• Sec. 4. Enhancing Software Supply Chain Security. (a) The security of software used by the Federal Government is vital to the Federal Government’s ability to perform its critical functions. The development of commercial software often lacks transparency, sufficient focus on the ability of the software to resist attack, and adequate controls to prevent tampering by malicious actors. There is a pressing need to implement more rigorous and predictable mechanisms for ensuring that products function securely, and as intended. The security and integrity of “critical software”—software that performs functions critical to trust (such as affording or requiring elevated system privileges or direct access to networking and computing resources)—is a particular concern. Accordingly, the Federal Government must take action to rapidly improve the security and integrity of the software supply chain, with a priority on addressing critical software.
  • Sec. 5. Establishing a Cyber Safety Review Board. (a) The Secretary of Homeland Security, in consultation with the Attorney General, shall establish the Cyber Safety Review Board (Board), pursuant to section 871 of the Homeland Security Act of 2002 (6 U.S.C. 451).
  • Sec. 6. Standardizing the Federal Government’s Playbook for Responding to Cybersecurity Vulnerabilities and Incidents. (a) The cybersecurity vulnerability and incident response procedures currently used to identify, remediate, and recover from vulnerabilities and incidents affecting their systems vary across agencies, hindering the ability of lead agencies to analyze vulnerabilities and incidents more comprehensively across agencies. Standardized response processes ensure a more coordinated and centralized cataloging of incidents and tracking of agencies’ progress toward successful responses.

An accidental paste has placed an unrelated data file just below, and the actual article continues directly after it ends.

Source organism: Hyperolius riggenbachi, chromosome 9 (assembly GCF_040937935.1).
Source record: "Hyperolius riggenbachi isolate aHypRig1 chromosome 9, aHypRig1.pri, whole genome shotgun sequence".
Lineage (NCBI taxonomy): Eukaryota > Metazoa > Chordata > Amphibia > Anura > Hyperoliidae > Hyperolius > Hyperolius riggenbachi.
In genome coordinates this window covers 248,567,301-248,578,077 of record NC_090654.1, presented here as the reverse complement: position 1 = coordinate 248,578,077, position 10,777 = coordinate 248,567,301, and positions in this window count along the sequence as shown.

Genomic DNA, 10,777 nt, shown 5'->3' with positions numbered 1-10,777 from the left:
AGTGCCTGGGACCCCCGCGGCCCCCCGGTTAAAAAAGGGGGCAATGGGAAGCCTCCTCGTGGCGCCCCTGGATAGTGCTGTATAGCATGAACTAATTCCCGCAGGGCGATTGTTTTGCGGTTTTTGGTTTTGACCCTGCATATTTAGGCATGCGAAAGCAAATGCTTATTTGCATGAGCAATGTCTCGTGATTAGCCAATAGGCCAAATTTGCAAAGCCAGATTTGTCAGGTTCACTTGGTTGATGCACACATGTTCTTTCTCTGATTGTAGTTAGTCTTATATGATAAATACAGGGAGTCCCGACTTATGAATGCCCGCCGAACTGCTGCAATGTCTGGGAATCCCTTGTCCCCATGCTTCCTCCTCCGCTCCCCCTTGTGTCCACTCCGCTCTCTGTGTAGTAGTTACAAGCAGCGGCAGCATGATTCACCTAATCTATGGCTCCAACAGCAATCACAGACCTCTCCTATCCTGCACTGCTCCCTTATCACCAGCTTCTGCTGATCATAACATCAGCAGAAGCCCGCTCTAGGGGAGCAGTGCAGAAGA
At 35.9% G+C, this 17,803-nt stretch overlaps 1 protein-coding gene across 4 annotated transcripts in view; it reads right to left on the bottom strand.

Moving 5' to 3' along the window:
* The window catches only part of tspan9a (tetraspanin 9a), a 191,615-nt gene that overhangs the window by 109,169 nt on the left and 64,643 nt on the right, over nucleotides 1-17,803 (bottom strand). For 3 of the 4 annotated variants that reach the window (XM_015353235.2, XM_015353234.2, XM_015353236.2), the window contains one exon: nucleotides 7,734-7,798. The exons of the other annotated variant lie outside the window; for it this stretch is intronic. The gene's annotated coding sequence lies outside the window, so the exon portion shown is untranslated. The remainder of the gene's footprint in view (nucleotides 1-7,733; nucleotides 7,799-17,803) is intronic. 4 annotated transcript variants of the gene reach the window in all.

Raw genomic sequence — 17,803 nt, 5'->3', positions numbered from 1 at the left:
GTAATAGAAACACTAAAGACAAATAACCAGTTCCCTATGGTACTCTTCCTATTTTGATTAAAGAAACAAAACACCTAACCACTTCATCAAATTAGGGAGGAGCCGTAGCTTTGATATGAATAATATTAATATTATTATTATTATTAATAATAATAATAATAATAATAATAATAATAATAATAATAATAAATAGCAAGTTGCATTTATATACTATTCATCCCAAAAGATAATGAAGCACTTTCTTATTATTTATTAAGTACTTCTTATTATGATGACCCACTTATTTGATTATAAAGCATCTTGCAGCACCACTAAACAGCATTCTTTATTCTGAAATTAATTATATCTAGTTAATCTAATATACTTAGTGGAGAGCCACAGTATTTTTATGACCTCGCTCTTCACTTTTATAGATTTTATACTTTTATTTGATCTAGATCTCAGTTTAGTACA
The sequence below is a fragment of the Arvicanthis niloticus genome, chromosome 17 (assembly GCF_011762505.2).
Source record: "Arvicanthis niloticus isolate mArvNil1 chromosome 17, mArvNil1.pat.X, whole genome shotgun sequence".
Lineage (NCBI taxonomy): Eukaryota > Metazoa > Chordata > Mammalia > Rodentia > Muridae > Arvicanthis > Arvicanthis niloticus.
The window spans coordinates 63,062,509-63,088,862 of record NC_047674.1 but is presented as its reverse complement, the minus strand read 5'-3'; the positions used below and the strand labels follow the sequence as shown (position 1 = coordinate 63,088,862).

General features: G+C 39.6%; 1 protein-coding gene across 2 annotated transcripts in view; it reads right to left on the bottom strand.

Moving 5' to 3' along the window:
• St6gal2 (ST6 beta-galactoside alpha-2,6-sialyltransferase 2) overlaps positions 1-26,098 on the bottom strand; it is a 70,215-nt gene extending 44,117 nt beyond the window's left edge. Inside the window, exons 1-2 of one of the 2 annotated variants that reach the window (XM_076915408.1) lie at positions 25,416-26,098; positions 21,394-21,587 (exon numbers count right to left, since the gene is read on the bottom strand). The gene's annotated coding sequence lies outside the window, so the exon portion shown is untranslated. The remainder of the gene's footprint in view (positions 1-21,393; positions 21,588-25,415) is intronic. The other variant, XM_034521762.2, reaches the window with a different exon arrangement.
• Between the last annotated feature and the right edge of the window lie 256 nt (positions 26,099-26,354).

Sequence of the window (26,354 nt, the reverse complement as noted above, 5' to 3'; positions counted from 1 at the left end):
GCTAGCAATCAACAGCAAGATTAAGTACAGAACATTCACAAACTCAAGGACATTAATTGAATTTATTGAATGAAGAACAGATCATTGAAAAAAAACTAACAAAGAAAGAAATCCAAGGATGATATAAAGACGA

• Sec. 7. Improving Detection of Cybersecurity Vulnerabilities and Incidents on Federal Government Networks. (a) The Federal Government shall employ all appropriate resources and authorities to maximize the early detection of cybersecurity vulnerabilities and incidents on its networks. This approach shall include increasing the Federal Government’s visibility into and detection of cybersecurity vulnerabilities and threats to agency networks in order to bolster the Federal Government’s cybersecurity efforts.
  • Sec. 8. Improving the Federal Government’s Investigative and Remediation Capabilities. (a) Information from network and system logs on Federal Information Systems (for both on-premises systems and connections hosted by third parties, such as CSPs) is invaluable for both investigation and remediation purposes. It is essential that agencies and their IT service providers collect and maintain such data and, when necessary to address a cyber incident on FCEB Information Systems, provide them upon request to the Secretary of Homeland Security through the Director of CISA and to the FBI, consistent with applicable law.
  • Sec. 9. National Security Systems. (a) Within 60 days of the date of this order, the Secretary of Defense acting through the National Manager, in coordination with the Director of National Intelligence and the CNSS, and in consultation with the APNSA, shall adopt National Security Systems requirements that are equivalent to or exceed the cybersecurity requirements set forth in this order that are otherwise not applicable to National Security Systems. Such requirements may provide for exceptions in circumstances necessitated by unique mission needs. Such requirements shall be codified in a National Security Memorandum (NSM). Until such time as that NSM is issued, programs, standards, or requirements established pursuant to this order shall not apply with respect to National Security Systems.

The Guide is a very extensive document, some 209 pages long. This post does not pretend to cover the details of the guide however sets out some key issues.

The Abstract provides: